First mistake of this country was that the Fuel and Emissions excuse (i thought that Libertarians do not do excuses.) was used to bailout Chrysler. Had it been allowed to fail and totally decompose, the market would have delivered a message. Build crap and you go out of business. The others would have noticed including their white collar class and their unions.
        Instead the working people in the free market got to pay for it, numerous times, as every other large corporate entity comes hat in hand when they cannot meet the challenge or basic business or do a lot of stuff wrong.
        What you do not start, you do not finish.
        BTW, the ancient Japanese car that i bought. My father loved to steal it from me to drive. It was a five speed Prelude. He could not believe how smooth it rode and the smoothness of the engine. He was pro V8 for the smoothness and rear drive for the same reasons. His 79’s V8 used to “glug”. His words. Yea, i know some person here will say that he should he changed the cam, put a Holly carb on it, deleted the converter, whatever. Hey making mods or optimizing should be on top of a good basis.
        Oh yea, working people when they buy something new, should not have to re-engineer it. My Honda was all original and out accelerated a V8 car. Who is stupid here?
        BTW, my father commented how the interior plastic and assembly blew away every American car, the seven year old car at the time. Engineer friends at Garbage Motors and Chrysler said the same thing.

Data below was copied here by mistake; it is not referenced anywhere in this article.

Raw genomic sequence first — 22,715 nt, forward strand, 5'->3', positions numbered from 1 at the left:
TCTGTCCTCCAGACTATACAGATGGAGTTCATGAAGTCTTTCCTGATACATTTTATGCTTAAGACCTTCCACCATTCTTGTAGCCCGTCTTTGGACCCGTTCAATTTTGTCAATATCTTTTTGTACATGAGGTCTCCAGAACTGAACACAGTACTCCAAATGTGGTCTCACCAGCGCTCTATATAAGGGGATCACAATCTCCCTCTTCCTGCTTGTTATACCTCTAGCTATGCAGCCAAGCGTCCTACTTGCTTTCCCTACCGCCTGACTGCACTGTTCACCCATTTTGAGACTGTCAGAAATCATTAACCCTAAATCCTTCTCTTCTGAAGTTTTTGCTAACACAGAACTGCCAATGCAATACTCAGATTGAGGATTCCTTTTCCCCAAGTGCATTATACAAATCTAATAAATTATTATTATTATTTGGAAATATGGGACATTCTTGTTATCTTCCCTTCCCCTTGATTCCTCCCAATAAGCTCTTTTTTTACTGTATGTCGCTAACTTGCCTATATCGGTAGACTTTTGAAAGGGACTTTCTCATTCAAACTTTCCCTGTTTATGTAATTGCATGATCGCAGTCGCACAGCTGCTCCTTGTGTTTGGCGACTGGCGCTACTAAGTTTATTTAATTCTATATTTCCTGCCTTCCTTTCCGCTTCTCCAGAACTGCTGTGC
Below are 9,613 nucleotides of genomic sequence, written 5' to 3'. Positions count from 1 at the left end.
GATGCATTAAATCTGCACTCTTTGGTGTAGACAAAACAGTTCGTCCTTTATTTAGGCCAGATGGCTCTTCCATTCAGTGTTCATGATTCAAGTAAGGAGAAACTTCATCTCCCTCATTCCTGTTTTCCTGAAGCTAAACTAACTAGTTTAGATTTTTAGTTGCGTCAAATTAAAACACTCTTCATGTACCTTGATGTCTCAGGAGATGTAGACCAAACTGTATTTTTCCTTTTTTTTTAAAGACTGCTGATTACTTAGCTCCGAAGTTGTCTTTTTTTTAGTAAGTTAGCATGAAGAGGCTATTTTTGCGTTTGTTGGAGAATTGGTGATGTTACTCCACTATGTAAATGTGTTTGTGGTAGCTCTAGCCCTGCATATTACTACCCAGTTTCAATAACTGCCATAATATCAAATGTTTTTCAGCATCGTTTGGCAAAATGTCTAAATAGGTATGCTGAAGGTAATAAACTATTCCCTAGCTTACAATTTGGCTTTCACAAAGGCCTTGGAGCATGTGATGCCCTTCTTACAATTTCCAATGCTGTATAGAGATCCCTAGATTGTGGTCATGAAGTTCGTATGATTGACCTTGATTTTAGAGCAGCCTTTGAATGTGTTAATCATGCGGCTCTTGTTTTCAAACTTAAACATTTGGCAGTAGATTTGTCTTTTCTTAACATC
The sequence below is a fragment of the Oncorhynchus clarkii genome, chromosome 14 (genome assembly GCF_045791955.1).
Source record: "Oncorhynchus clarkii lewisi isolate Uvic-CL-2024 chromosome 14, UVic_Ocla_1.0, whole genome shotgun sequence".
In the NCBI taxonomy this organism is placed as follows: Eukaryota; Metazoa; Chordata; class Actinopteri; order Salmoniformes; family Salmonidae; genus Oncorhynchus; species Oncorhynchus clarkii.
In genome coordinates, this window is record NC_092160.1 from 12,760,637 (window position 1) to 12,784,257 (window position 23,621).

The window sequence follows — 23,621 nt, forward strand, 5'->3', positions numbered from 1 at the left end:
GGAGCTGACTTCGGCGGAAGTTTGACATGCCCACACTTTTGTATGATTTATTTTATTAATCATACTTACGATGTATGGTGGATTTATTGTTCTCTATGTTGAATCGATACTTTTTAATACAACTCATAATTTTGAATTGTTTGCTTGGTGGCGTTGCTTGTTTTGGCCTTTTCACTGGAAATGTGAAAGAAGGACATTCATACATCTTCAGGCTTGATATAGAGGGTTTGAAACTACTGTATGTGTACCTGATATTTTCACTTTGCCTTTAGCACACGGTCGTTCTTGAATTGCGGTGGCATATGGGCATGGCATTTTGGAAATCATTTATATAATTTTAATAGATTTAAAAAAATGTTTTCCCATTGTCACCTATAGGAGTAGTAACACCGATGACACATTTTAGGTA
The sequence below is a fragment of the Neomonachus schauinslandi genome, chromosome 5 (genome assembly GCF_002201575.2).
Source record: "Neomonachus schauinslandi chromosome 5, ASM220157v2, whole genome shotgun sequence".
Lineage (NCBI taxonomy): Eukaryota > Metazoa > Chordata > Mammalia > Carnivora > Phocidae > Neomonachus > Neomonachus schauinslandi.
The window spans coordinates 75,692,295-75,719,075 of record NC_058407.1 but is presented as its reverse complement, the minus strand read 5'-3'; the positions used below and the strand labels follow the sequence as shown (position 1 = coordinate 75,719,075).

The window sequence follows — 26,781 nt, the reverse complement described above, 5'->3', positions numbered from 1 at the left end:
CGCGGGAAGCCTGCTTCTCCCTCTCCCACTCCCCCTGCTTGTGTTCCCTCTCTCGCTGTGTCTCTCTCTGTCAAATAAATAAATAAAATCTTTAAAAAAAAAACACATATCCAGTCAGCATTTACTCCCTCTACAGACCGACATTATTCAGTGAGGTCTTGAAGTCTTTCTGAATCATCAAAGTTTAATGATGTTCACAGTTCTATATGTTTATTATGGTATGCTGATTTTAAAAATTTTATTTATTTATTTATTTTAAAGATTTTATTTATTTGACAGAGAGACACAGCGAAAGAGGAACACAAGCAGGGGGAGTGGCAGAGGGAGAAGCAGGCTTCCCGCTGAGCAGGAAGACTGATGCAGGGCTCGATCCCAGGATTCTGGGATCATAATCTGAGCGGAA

People who drive short highway and town do not care so much about fuel economy, look at the SUVs and large trucks so popular. Thus, the large American cars died for another reason, not fuel crisis, they were junk.

        • About 15 years ago, I had a
          1968 Oldsmobile Delta 88.
          One of my buddies had a 1973 Cadillac Coupe DeVille. The difference in just five years was striking: My Olds had a metal grille while his Caddy had a plastic grille, for one thing. Unbelievable!

        • Chris, everything you say is true, but I believe you’re missing the big picture. What really changed was the culture- once the smog/safety nazis started dictating, the management culture chose to take the easy way out with everything. Need to make it lighter? Use more plastic and thinner metal. Costing too much to add Cats? Skimp on the undercoating and plating. Need to cut emissions? Drop compression and change to a really bad cam grind, then jigger the carb so it’s “tamper resistant”.

          I had the same experiences- the 70’s and early 80’s American cars were shockingly bad. During high school I fixed up and sold at a profit lots of air cooled VW’s, Ford Couriers (Mazda), early Honda Civics (really amazing little hatchback- quick, quiet, smooth, cheap to run). I avoided American stuff made after the late 60’s- Dad educated me and it was amazing the difference between his 67 F150 (Really great truck, in contention for the best pickup ever) and his 72 F150 (cheap aluminum grille and a NP 4 speed which crapped out after 30k miles of light service).

          None of the above refutes what you say- but my point is that we can most assuredly make the best stuff in the world here, but the culture of HR GRRLZ running things for a bunch of business major frat boys in upper management have made us uncompetitive especially as these things are at the hands of government/academics.

          We got a little bit socialist in the 60’s, which is very much like getting a little bit pregnant.

          Things have been going badly for a very long time, they are finally coming to a head- the trend that cannot continue will not. Incompetence and cronyism will eventually be rewarded by ruin. They should have already ended in bankruptcy and rebirth, but the aforementioned frat boys take care of their own and robbed the treasury and mortgaged the future over and over to make sure their scam continued.

          Your long post was very good, but don’t ever think we can’t do better. It’s just time for the good guys to stand up and be counted.